ALABAMA – The left-wing Southern Poverty Law Center (SPLC) in a new report Wednesday downplayed Democratic politicians’ ties to the Nation of Islam and its anti-Semitic leader, Louis Farrakhan.
The SPLC, which classifies the Nation of Islam as a black nationalist hate group, asserted that “black nationalists have little or no impact on mainstream politics and no defenders in high office.” That assertion isn’t accurate.
Farrakhan, who has praised former German dictator Adolf Hitler as a “very great man” and referred to Jews as “satanic,” has ties to a number of Democratic politicians at the national level.
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Davis said in one interview that Democratic politicians don’t speak about Farrakhan publicly because they don’t want to hurt their chances of re-election.
Democratic Minnesota Attorney General Keith Ellison attended multiple meetings with Farrakhan during his time in Congress, though Ellison has since tried to distance himself from Farrakhan.
Carson, who has served in Congress since 2008, told The Indianapolis Star in March 2018 that he wouldn’t rule out future meetings with Farrakhan.
A spokesman for Holder told The Daily Caller News Foundation at the time that the photo shouldn’t be considered an endorsement but declined to say whether Holder was willing to condemn Farrakhan’s anti-Semitism.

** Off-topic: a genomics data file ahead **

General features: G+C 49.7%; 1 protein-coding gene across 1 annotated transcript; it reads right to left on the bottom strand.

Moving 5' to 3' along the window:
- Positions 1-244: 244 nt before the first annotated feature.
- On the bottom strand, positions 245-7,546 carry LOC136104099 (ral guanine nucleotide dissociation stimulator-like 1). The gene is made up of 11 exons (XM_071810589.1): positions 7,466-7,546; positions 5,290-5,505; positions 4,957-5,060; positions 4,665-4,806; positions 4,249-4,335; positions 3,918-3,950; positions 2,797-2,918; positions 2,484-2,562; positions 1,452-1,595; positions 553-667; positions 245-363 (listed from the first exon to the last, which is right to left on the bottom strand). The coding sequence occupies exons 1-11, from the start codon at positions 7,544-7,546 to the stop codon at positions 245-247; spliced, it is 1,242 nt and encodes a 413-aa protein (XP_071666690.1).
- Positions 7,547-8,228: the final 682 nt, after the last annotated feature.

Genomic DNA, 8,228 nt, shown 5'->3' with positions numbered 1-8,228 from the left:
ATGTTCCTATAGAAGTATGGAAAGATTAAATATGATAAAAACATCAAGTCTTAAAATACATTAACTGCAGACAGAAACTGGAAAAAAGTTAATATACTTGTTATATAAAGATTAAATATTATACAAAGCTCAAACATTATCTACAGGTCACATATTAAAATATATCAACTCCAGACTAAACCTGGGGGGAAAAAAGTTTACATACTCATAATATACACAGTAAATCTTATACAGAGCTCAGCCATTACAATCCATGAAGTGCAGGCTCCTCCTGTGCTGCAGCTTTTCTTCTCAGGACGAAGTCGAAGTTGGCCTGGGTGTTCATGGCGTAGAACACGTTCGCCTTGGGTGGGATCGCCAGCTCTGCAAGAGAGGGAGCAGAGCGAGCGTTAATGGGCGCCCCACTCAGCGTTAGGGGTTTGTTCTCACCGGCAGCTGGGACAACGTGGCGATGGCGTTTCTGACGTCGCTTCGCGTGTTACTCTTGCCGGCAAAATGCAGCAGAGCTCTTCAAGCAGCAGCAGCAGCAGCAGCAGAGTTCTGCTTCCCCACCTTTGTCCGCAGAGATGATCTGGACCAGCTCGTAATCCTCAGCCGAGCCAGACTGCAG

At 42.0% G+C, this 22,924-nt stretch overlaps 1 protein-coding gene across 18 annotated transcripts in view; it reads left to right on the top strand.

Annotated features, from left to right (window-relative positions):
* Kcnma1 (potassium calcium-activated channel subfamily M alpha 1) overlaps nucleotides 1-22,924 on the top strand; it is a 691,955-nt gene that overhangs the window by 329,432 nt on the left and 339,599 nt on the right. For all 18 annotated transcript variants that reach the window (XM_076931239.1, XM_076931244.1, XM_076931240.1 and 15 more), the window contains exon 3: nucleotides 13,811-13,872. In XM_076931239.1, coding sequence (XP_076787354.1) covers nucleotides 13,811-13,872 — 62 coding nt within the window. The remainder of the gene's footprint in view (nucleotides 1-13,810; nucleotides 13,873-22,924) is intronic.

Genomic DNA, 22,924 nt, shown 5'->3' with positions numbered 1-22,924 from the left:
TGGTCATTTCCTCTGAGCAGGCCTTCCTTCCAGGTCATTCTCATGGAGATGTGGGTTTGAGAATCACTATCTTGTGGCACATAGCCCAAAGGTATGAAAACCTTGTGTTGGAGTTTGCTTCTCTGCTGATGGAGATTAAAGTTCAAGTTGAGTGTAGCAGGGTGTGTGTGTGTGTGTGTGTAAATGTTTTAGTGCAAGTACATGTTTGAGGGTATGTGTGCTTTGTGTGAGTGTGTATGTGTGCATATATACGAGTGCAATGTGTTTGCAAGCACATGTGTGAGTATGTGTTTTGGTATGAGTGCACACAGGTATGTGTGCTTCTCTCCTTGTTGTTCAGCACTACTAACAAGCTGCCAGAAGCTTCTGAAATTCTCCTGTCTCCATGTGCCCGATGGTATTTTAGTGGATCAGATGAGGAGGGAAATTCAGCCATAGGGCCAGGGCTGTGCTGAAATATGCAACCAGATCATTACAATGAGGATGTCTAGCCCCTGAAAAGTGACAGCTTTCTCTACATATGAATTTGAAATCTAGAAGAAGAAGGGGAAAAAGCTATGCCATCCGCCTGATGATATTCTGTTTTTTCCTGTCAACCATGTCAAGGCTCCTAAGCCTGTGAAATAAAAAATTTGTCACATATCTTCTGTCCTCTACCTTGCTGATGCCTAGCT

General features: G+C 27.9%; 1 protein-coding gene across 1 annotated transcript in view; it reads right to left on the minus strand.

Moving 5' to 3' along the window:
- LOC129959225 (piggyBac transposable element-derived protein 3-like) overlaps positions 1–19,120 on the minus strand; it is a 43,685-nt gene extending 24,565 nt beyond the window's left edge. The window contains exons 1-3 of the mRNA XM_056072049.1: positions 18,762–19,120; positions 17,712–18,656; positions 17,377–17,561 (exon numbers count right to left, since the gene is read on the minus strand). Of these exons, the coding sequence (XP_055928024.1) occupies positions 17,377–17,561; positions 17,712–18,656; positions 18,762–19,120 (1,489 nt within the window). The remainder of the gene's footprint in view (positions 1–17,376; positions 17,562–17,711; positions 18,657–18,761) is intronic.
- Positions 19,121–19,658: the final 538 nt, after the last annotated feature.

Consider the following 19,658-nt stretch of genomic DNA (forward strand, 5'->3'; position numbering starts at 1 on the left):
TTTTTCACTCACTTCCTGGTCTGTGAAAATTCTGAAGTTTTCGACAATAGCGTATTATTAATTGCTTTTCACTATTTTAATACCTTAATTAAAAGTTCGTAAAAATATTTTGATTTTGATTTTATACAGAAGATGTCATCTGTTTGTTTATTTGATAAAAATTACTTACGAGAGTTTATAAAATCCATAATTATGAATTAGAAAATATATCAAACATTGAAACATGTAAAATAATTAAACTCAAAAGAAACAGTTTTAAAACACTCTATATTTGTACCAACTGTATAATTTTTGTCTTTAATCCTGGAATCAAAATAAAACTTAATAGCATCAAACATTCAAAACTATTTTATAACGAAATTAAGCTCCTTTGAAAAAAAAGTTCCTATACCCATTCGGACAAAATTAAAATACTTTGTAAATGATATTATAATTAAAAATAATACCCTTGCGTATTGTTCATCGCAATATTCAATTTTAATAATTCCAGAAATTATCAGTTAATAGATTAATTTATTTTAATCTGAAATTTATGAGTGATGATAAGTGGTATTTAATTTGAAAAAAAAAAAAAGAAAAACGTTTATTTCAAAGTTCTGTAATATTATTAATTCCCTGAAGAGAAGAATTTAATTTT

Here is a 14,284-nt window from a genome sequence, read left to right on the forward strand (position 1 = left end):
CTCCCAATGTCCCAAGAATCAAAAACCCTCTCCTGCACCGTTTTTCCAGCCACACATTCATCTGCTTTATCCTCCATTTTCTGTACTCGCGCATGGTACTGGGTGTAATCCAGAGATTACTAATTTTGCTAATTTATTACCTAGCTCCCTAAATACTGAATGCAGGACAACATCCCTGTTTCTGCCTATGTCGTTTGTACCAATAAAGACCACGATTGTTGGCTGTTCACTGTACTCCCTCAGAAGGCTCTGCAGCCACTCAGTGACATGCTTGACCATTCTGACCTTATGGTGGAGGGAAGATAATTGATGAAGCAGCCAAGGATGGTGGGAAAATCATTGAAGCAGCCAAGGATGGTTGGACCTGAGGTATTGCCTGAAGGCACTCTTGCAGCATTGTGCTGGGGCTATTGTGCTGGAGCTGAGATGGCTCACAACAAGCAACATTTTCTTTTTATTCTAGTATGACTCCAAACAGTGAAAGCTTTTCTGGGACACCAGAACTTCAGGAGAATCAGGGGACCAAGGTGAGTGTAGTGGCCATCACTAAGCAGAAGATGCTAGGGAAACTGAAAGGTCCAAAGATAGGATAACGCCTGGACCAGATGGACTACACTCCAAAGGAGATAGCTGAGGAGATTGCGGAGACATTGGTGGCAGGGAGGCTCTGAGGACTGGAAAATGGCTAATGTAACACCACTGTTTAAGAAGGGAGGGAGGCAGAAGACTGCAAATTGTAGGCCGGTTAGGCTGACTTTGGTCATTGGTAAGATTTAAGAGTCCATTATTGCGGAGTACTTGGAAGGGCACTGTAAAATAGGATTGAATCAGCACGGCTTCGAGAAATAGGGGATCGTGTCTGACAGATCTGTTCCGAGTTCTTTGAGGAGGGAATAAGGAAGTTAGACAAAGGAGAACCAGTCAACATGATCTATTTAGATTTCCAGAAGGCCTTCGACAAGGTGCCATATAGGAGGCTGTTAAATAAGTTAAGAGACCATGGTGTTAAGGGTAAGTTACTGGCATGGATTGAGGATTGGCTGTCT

Former President Barack Obama posed for a photo with Farrakhan in 2005, when Obama was a senator. The photo only emerged after Obama left office.
Though the SPLC’s report listed members of Congress with ties to political extremists — such as Republican Iowa Rep. Steve King — it did not include any Democratic politician’s ties to Farrakhan and the Nation of Islam.
The SPLC’s report also declined to mention the ties that Women’s March, one of the most prominent left-wing activist groups, has to Farrakhan and the Nation of Islam.
Women’s March’s ties to the Nation of Islam and its leaders support for Farrakhan have been a major point of contention in progressive politics over the last year. The SPLC made no mention of the controversy.
The SPLC, which is known to use a loose definition of “hate group,” particularly with regard to pedestrian conservative and Christian organizations, blamed President Donald Trump for an increase in the number of black nationalist groups in 2018.
The SPLC claimed “an increase from 233 [black nationalist] chapters in 2017 to 264 in 2018,” though it noted that black nationalist groups trail white nationalist and white supremacist groups in that metric. “Trump has energized black nationalist hate groups,” the SPLC’s report stated.
“Typically antisemitic, anti-LGBT and anti-white, these groups have been expanding in reaction to rising white supremacy, Trump’s emboldening of racists and the administration’s sharp turn away from police reform and civil rights,” the report added.